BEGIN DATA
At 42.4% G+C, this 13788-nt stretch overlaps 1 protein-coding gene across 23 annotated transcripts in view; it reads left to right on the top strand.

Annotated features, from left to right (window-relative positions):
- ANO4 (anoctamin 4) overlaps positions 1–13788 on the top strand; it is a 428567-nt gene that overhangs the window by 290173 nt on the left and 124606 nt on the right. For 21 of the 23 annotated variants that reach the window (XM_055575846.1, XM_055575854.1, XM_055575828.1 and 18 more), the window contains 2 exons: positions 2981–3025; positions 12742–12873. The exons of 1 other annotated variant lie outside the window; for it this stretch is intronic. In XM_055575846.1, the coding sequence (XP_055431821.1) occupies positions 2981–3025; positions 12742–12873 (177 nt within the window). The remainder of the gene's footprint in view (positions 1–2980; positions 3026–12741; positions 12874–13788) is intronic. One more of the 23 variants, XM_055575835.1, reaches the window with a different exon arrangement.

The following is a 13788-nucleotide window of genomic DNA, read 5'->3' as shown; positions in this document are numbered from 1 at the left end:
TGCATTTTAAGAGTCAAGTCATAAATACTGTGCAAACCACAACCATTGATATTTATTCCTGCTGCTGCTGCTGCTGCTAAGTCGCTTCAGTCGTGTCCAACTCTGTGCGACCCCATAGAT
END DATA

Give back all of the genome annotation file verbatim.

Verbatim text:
At 42.4% G+C, this 13788-nt stretch overlaps 1 protein-coding gene across 23 annotated transcripts in view; it reads left to right on the top strand.

Annotated features, from left to right (window-relative positions):
- ANO4 (anoctamin 4) overlaps positions 1–13788 on the top strand; it is a 428567-nt gene that overhangs the window by 290173 nt on the left and 124606 nt on the right. For 21 of the 23 annotated variants that reach the window (XM_055575846.1, XM_055575854.1, XM_055575828.1 and 18 more), the window contains 2 exons: positions 2981–3025; positions 12742–12873. The exons of 1 other annotated variant lie outside the window; for it this stretch is intronic. In XM_055575846.1, the coding sequence (XP_055431821.1) occupies positions 2981–3025; positions 12742–12873 (177 nt within the window). The remainder of the gene's footprint in view (positions 1–2980; positions 3026–12741; positions 12874–13788) is intronic. One more of the 23 variants, XM_055575835.1, reaches the window with a different exon arrangement.

The following is a 13788-nucleotide window of genomic DNA, read 5'->3' as shown; positions in this document are numbered from 1 at the left end:
TGCATTTTAAGAGTCAAGTCATAAATACTGTGCAAACCACAACCATTGATATTTATTCCTGCTGCTGCTGCTGCTGCTAAGTCGCTTCAGTCGTGTCCAACTCTGTGCGACCCCATAGAT